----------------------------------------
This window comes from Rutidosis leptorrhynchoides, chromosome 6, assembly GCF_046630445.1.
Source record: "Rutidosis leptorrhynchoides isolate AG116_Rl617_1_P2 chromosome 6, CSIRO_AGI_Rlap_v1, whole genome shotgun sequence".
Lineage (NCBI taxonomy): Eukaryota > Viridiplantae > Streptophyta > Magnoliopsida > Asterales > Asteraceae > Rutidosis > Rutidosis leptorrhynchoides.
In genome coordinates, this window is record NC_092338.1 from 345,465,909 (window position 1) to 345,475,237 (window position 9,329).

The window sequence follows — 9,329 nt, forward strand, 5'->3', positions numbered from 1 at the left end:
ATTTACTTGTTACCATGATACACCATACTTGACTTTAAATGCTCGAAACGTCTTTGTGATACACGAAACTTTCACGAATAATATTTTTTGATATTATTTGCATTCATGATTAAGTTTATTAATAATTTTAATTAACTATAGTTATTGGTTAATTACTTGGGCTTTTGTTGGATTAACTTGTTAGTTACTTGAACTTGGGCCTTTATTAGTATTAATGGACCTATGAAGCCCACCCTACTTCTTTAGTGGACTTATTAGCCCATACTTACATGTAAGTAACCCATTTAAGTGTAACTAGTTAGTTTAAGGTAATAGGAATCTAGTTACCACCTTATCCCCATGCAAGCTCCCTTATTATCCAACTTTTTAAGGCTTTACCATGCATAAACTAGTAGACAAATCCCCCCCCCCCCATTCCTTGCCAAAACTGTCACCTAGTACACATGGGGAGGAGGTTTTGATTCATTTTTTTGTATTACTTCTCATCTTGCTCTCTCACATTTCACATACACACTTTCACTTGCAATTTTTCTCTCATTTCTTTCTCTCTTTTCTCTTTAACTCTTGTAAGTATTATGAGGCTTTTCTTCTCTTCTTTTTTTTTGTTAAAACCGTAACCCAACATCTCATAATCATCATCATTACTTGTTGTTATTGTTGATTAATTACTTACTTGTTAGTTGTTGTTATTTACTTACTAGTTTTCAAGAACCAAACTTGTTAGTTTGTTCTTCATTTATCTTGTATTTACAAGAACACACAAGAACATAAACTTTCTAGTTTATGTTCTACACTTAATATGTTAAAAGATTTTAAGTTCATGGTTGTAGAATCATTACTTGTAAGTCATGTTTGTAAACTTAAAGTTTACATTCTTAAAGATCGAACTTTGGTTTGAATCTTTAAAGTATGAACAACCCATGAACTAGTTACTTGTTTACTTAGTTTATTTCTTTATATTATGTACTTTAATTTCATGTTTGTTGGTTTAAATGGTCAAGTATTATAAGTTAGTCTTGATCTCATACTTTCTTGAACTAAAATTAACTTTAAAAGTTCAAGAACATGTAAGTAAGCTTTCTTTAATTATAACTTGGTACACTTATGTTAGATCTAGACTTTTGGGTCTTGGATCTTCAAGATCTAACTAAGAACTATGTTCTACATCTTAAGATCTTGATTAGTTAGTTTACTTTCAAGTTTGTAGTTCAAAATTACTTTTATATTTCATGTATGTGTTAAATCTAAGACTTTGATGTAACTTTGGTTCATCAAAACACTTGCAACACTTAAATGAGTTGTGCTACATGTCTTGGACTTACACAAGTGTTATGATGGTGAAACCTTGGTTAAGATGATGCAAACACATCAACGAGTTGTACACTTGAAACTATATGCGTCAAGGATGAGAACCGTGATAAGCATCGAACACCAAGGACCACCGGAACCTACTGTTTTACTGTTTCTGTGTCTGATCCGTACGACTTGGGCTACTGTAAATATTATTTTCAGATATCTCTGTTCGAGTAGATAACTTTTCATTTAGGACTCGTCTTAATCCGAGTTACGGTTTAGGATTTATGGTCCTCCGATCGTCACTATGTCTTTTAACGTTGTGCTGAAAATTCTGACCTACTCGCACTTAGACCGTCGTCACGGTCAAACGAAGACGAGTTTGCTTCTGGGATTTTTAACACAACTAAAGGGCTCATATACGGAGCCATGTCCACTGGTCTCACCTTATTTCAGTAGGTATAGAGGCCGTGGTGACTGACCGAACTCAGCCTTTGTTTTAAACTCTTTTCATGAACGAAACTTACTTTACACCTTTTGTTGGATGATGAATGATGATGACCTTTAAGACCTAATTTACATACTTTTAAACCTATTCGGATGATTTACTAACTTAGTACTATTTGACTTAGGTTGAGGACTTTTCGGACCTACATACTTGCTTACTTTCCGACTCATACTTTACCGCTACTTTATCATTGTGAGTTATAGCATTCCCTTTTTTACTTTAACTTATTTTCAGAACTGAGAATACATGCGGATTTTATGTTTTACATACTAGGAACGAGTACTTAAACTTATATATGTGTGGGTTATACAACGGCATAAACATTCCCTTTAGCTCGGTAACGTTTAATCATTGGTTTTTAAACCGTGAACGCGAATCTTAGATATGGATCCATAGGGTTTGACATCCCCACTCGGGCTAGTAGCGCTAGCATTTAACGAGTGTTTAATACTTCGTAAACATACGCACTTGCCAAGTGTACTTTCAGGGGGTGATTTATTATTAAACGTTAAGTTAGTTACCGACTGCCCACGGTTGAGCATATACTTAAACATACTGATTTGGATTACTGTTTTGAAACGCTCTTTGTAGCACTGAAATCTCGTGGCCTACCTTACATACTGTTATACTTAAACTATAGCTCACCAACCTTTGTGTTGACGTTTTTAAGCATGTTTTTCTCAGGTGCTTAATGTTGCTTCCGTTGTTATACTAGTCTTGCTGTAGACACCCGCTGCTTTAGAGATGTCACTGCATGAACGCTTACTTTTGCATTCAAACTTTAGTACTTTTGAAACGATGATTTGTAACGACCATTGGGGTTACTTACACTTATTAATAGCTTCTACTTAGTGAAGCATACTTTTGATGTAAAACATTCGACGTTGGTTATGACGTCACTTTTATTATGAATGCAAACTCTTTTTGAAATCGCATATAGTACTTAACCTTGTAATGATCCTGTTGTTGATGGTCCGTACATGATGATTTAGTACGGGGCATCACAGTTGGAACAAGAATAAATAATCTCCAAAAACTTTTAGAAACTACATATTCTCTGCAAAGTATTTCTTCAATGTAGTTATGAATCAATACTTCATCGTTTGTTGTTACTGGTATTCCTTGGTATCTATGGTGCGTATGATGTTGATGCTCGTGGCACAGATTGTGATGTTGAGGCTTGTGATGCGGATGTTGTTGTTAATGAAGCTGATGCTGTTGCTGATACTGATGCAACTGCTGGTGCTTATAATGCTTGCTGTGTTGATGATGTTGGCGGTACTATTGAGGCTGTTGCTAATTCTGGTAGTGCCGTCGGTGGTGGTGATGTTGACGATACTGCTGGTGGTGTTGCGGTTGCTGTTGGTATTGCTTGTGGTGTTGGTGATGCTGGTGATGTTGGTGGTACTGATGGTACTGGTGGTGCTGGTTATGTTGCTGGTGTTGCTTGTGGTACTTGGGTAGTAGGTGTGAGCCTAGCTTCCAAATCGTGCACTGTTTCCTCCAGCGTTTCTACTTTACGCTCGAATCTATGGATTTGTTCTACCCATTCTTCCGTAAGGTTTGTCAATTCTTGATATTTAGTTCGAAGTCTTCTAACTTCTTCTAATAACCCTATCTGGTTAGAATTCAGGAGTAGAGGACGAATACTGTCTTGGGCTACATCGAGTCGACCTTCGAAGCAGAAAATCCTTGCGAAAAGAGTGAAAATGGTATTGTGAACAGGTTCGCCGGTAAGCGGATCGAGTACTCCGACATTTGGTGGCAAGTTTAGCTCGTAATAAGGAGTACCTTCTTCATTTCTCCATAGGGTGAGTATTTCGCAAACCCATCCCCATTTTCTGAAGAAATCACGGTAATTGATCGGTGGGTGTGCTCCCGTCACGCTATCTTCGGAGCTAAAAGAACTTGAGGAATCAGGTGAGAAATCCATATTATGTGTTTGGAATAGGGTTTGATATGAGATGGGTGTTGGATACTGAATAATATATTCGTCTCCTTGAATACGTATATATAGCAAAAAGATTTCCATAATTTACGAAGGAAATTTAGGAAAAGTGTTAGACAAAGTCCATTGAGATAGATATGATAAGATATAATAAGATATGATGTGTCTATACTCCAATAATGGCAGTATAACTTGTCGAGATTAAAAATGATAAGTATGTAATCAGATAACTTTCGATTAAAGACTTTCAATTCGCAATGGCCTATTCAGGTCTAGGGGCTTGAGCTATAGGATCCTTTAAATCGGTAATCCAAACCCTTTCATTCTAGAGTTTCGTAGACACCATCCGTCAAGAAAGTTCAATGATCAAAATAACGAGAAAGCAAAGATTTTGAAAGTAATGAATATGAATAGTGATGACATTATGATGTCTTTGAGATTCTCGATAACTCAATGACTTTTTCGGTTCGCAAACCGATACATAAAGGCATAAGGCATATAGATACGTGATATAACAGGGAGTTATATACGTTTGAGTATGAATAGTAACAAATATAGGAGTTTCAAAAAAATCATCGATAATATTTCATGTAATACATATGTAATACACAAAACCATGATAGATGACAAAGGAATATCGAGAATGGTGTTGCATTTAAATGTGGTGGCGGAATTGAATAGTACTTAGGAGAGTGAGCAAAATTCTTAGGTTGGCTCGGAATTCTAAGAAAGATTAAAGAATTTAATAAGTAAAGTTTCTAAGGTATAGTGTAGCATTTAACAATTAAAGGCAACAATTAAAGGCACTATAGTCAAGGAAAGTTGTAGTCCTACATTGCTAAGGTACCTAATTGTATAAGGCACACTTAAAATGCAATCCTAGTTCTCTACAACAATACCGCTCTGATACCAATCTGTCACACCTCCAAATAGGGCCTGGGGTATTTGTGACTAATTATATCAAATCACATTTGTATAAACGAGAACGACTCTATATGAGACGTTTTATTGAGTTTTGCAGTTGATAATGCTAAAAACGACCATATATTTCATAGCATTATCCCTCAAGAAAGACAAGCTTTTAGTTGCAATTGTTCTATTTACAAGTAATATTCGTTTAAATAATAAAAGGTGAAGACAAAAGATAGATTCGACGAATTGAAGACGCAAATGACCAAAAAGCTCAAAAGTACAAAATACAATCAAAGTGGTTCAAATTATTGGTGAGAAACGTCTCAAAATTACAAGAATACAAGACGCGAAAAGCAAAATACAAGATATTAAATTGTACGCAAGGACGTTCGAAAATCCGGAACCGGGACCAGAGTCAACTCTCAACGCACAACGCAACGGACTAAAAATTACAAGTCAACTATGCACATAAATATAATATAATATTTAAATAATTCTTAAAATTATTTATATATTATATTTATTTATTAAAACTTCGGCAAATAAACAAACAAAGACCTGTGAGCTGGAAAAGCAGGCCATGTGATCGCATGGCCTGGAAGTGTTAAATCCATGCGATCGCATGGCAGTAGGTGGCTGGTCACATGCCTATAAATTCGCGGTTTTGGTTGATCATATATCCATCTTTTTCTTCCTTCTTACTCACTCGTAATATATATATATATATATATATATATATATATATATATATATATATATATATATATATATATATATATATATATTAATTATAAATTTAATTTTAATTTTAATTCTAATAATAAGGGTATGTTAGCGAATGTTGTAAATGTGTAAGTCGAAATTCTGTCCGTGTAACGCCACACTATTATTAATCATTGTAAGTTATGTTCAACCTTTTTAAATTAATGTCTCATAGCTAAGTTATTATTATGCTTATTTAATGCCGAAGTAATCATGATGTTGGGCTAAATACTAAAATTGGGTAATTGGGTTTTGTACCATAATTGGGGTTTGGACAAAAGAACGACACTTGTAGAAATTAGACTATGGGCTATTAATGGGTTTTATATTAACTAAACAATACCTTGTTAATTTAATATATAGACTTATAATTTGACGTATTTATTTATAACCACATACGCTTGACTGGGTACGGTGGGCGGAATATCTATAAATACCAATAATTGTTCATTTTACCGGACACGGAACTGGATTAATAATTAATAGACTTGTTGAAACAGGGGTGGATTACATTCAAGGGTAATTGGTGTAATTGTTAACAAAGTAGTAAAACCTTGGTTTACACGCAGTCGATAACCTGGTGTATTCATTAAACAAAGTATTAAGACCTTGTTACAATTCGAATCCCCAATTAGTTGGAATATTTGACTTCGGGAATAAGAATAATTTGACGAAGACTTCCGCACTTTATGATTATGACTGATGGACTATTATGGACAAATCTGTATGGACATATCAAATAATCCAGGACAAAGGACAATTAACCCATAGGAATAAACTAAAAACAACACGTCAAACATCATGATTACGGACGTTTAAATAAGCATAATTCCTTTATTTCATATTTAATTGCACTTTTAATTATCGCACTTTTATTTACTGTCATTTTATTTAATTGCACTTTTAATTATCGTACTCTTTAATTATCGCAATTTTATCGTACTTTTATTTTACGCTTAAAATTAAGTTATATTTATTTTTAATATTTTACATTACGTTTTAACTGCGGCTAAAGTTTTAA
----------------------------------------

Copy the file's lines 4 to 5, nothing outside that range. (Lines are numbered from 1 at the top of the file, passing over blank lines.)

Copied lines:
In genome coordinates, this window is record NC_092338.1 from 345,465,909 (window position 1) to 345,475,237 (window position 9,329).

The window sequence follows — 9,329 nt, forward strand, 5'->3', positions numbered from 1 at the left end: